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Paul Hamilton: Ice Cream As It Relates To Ultrarunning

A profile of American ultrarunner Paul Hamilton.

By on February 19, 2014 | Comments

[Editor’s Note: Durango, Colorado’s Paul Hamilton just finished second at the Red Hot Moab 55k last weekend, an early-season proving ground with a stacked field. We thought you might like to learn a little more about this young, up-and-coming ultrarunner.]

Paul Hamilton - Alex Nichols - 2014 Red Hot Moab 55k

Paul Hamilton (left) after taking second to Alex Nichols (right) at the 2014 Red Hot Moab 55k. Photo: iRunFar/Bryon Powell

Paul Hamilton and I are in the midst of making our second batch of ice cream when he looks over and sees my dairy choice. “You got low-fat milk? Oh man. We’ve gotta’ talk,” he says with a wry smile on his face. Paul doesn’t like to skimp when it comes to food. He puts butter ON his cookies. I’ve seen it happen with my own eyes. The guy can eat and standing in at 6’5”, that’s not surprising.

Paul doesn’t skimp on anything else in his life, for that matter. As he sits on the couch eating what I’ll estimate to be about two pints of ice cream, I realize that the phrase ‘go big or go home’ pretty much sums Paul up. Well. Mostly. Paul, like any good ice cream, has many layers, textures, and even surprises.

Paul Hamilton - butter cookie

Paul Hamilton goes big with a butter-covered cookie. Photo: Reese Ruland

You don’t get into ultras without having run something, anything, beforehand. And so it goes with Paul. A Colorado Springs native, Paul had some minor successes in high school cross country and track. The cross-country team he was a part of even won the state title his junior and senior year, though Paul still says he “had no standout achievements” in high school. He simply just loved being “part of a team and feeling a deep camaraderie” with those he trained.

Enjoying his time on these teams, he continued to pursue running in college, walking onto the Colorado State University running teams. However, he quickly realized the intensity of the training combined with a difficult academic workload was far too much to handle. More than that, running in college wasn’t exactly what he expected. He, like many ultrarunners, found that it wasn’t the running so much that he was after, but rather the experience. He wanted to be in the mountains with people who wanted to be there, too. Realizing that he and collegiate running mixed as well as seafood in a gelato, Paul moved on in search of a better fit.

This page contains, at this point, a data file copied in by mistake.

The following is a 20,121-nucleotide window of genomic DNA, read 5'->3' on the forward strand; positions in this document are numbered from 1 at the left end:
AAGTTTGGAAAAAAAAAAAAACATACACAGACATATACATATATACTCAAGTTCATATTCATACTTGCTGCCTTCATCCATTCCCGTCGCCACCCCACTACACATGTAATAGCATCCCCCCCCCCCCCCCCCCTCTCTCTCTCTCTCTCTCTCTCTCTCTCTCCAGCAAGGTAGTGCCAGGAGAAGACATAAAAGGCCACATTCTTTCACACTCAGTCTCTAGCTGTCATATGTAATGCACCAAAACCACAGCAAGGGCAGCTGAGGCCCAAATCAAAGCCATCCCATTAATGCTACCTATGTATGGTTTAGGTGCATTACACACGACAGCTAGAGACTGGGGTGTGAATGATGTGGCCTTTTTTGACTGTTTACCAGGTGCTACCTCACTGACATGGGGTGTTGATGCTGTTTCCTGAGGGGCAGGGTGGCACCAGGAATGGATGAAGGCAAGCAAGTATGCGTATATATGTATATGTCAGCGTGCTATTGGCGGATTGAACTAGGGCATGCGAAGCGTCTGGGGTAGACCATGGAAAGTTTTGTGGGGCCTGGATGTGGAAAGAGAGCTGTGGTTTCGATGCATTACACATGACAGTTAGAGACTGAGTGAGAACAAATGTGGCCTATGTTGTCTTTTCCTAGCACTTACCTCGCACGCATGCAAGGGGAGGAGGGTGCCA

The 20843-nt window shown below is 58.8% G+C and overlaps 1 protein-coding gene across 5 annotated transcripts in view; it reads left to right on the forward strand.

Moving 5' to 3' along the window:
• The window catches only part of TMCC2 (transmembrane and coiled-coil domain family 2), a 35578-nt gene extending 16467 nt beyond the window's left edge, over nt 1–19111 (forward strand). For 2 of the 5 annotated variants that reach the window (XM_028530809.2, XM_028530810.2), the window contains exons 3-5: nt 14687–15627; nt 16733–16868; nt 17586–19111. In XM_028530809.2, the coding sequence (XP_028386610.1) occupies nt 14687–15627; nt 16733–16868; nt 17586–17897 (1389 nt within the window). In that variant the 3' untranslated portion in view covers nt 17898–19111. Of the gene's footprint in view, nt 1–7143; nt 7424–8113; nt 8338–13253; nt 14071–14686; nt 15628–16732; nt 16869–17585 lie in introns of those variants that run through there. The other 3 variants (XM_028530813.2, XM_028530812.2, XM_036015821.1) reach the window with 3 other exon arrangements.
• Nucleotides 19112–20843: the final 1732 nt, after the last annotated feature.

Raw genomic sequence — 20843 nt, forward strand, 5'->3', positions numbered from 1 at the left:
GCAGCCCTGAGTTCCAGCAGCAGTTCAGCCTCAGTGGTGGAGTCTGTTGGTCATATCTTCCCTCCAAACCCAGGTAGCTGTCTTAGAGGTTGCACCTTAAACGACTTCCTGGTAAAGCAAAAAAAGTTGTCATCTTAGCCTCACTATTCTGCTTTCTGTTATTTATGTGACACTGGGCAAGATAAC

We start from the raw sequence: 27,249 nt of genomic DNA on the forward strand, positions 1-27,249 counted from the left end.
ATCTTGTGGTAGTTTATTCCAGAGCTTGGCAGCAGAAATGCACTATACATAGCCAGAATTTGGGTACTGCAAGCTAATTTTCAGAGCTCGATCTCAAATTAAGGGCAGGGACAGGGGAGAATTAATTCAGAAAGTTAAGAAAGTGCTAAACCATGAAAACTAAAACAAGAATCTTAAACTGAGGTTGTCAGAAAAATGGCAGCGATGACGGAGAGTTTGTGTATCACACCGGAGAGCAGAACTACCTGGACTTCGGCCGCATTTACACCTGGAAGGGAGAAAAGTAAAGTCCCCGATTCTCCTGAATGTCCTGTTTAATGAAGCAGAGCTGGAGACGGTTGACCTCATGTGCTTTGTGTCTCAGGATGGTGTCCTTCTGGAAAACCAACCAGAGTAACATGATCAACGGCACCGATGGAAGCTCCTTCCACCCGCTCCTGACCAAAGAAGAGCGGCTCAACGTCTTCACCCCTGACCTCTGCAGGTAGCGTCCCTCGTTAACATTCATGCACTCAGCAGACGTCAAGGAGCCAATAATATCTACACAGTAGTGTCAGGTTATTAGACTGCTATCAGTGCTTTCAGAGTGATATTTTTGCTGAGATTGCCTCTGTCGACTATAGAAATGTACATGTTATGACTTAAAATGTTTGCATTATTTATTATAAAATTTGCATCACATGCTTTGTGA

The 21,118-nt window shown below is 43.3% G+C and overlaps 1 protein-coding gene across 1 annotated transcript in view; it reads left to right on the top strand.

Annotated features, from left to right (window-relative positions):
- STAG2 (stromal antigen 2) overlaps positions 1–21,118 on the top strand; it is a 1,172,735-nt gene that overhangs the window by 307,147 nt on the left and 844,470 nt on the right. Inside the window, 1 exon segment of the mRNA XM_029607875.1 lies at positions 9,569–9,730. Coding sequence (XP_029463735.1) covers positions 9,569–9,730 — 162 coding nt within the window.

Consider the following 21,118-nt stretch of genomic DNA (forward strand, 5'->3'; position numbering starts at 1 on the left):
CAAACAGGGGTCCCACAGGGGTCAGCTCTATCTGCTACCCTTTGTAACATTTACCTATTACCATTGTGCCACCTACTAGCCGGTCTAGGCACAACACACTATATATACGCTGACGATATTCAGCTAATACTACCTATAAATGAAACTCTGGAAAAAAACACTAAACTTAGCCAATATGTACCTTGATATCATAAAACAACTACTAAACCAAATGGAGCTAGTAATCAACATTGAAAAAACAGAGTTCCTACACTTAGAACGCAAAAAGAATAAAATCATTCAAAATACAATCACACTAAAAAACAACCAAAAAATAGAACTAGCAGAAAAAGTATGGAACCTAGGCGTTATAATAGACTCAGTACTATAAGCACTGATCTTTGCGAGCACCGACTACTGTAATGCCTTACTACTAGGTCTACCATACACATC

As with most twentysomethings, Paul’s ‘figuring it out’ stage (read: move, settle, repeat) went on for a few years. He says, “My mid-20s were all about flying by the seat of my pants.” Trying, failing, and succeeding in this stage of life is at best a tedious process, but it is essential. How else are we to really learn what we like? I mean, sure, Nutella swirled in ice cream sounds like it might work, but heck, I’m not going to take your word for it. I’m going to try for myself! These are the years of trial and error are where you discover and cultivate your passions.

Paul, unafraid to travel around Colorado in hopes of figuring it out, gave his best effort into each new endeavor. After staying in Fort Collins for a year, Paul moved to Gunnison, Colorado where he had friends. But, again, something just wasn’t right. From there, he bounced back to Colorado Springs and, in 2007, he landed in Fort Collins again where he found himself taking a five-week forestry course at Colorado State’s Pingree Park Campus.

Paul Hamilton - skiing

Paul enjoying the great outdoors. Photo: Brendan Trimboli

At the time, it didn’t seem like a pivotal move, but upon reflection, the course helped Paul to “cultivate self reliance in the outdoors.” Soon Paul found himself taking solo backpacking trips in the Rockies which allowed him to reconnect with nature just by moving across beautiful landscapes. Paul says that, “being in nature and moving through it made me feel like I was a participant in it, not just a casual observer.” In a sense, he was cookie dough being folded into rich surroundings. Before he realized it, he was engulfed and being among the mountains was second nature. Finally things were melding together; things were being figured out.